Combat Codes by Alexander Darwin

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Lol, a little bit of a deja vu as I’ve already reviewed this book before but I got a new and updated version that’s being released by Orbit. I read this back when it was a finalist for SPFBO.

This reads like a love letter to martial arts and will definitely appeal to people who love action and fight scenes since that’s literally what this book revolves around. There are also a lot of classic tropes that people love and keep coming back to like training montages, master/apprentice relationships, a group of outcasts bonding and having difficulties etc., etc.

So, we’ve got a world here that doesn’t go to war in the ways that we’re used to seeing. Gone are the days of huge bloody battles where a bunch of people die for a small piece of land, or resources, or revenge. Now when two countries or powers have an issue with each other, or something they can’t negotiate through political means… they send out the Grievars, fighters that represent the nations and fight in a ring to decide these things. It’s a national televised event, it’s a part of main stream culture, and our POVs are some of the fighters. It is absolutely clear that Darwin has personal experience with martial arts and writes these scenes pretty well. I personally get bored with one-on-one combat scenes but I did read these instead of skimming or skipping.

So our two characters, Murray and Cego are master/apprentice and I liked both of them. I don’t always get on with younger characters, so Cego could have gone wrong for me, but mostly I enjoyed his point of view. Younger characters when they’re mopey or super angsty, or just up and down and all over the place with their emotions, although totally believable and relevant to their age group, it gets under my skin. I definitely tend to prefer the more mellow, thoughtful, and mature younger characters. It’s hard to do without making them read “too old” and read like an adult — so, well done there. Cego gets “recruited” into the fighting pits and despite the brutality of it, he’s probably better off there than on the streets where the mortality rate for orphans is super high. Grievars in this world are huge, like over six foot tall and 300 pounds and these are like, kids. They’re given neuro-stimulants and other things to turn them into monster fighters. To me, this reads much more like a science fiction than a fantasy, so just be aware of that as you go into it. This has a lot of technology like huge screens displaying the health of the fighter as the fights are ongoing, tattoos that move around and display different info, dehydrated foods, neurological implants and medicines, metal technology etc., etc., this isn’t really something with “magic” per se.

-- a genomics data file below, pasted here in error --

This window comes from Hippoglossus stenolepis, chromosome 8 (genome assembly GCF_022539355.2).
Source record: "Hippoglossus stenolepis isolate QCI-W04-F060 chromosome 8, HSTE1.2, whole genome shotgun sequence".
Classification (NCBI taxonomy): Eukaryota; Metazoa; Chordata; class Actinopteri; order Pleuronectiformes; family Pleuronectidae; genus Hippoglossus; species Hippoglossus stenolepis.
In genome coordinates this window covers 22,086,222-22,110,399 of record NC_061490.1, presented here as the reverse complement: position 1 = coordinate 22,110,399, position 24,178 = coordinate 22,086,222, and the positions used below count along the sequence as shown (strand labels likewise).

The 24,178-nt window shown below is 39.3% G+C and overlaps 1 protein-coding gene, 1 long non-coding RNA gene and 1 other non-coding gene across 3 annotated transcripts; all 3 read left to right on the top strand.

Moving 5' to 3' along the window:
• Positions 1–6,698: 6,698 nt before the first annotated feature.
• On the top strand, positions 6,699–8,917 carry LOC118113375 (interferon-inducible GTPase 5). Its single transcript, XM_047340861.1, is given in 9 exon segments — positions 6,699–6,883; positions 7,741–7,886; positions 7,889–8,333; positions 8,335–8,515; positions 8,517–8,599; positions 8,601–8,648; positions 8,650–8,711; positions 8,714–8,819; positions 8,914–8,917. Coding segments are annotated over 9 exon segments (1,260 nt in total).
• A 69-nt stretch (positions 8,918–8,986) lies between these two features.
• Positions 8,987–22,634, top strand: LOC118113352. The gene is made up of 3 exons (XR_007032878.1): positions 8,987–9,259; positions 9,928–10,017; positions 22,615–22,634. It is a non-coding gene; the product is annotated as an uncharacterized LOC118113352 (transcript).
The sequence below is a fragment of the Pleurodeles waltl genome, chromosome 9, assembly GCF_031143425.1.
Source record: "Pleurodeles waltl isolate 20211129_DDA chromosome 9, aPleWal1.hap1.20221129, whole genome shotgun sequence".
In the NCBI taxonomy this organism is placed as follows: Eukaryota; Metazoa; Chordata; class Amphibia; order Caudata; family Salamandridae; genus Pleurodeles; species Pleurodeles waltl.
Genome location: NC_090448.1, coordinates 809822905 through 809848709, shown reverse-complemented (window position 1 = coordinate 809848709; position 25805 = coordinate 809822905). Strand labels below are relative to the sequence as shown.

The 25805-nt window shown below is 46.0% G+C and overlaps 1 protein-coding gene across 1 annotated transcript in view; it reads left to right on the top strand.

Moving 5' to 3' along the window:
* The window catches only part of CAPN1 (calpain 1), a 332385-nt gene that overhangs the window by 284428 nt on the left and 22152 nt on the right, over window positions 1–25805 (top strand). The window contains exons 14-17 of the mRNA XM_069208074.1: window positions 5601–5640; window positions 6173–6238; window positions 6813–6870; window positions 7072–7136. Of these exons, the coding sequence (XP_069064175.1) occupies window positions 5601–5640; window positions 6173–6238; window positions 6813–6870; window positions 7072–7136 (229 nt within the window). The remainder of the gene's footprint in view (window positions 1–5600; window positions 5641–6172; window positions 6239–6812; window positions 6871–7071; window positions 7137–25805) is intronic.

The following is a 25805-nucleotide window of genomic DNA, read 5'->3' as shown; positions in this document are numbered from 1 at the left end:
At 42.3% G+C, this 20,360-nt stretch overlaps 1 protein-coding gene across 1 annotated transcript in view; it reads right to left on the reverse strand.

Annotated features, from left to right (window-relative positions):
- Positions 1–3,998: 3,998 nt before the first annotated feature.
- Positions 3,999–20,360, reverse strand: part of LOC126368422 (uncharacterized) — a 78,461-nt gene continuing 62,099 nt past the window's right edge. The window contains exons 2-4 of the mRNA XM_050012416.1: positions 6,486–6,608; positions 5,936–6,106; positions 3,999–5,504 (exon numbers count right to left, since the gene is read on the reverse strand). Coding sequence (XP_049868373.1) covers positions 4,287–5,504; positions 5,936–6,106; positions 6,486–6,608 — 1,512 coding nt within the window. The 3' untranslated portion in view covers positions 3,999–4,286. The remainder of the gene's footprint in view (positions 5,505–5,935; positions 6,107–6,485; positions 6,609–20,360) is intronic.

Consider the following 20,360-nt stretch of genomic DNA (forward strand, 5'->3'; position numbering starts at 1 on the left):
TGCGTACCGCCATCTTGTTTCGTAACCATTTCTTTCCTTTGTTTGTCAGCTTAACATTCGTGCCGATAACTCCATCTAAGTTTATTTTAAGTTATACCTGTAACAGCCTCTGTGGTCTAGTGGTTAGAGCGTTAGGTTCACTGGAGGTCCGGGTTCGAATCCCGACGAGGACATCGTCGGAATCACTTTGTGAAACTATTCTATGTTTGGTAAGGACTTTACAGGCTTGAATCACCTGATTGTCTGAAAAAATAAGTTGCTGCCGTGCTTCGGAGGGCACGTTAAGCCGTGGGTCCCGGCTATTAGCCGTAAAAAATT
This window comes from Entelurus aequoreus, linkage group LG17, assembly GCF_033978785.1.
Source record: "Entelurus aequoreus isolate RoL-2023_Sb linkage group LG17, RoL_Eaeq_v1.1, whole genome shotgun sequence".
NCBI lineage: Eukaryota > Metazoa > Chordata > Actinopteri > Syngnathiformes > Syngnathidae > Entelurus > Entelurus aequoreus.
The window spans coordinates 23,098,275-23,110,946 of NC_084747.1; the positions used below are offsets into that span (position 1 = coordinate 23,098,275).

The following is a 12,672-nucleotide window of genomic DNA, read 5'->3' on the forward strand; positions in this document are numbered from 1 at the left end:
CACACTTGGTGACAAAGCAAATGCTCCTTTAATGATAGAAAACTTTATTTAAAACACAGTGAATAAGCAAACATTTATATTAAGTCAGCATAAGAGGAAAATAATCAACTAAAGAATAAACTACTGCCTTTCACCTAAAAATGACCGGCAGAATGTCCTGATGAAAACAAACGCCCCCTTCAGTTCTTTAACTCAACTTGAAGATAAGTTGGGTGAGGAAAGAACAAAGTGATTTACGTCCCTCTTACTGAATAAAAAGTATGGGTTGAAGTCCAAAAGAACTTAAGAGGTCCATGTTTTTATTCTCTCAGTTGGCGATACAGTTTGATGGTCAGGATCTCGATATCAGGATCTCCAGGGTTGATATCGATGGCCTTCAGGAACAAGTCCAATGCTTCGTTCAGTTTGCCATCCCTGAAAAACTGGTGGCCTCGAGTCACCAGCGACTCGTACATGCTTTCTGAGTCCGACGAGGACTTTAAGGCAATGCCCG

The pacing I thought was nice and the prose got out of the way of the story. It reads very fast and I got through it in both cases, in just a sitting or two. I will say that the ending was a little fast, but overall the pacing was well done and there wasn’t a drag anywhere that I felt I was going to DNF or “come back later”.

The world building from what was there I really enjoyed. This is an interesting take on future conflict resolution and what it would look like if we really went for a concept like this. I would have liked to know *more*, though, on many fronts. It’s possible we will get more of that in later installments or books based in this world. I just felt like I had an island effect and I only knew about as much as the characters did which was a little limiting and affected my ability to picture the “whole” of the world, if that makes sense. I did like how at the beginning of the chapters sometimes we got little tidbits of info rather than trying to squeeze those in as info dumps.

Overall, I enjoyed my time with this and I encourage people who like fight scenes, martial arts, sci fi, mentor/trainee relationships to give this one a shot!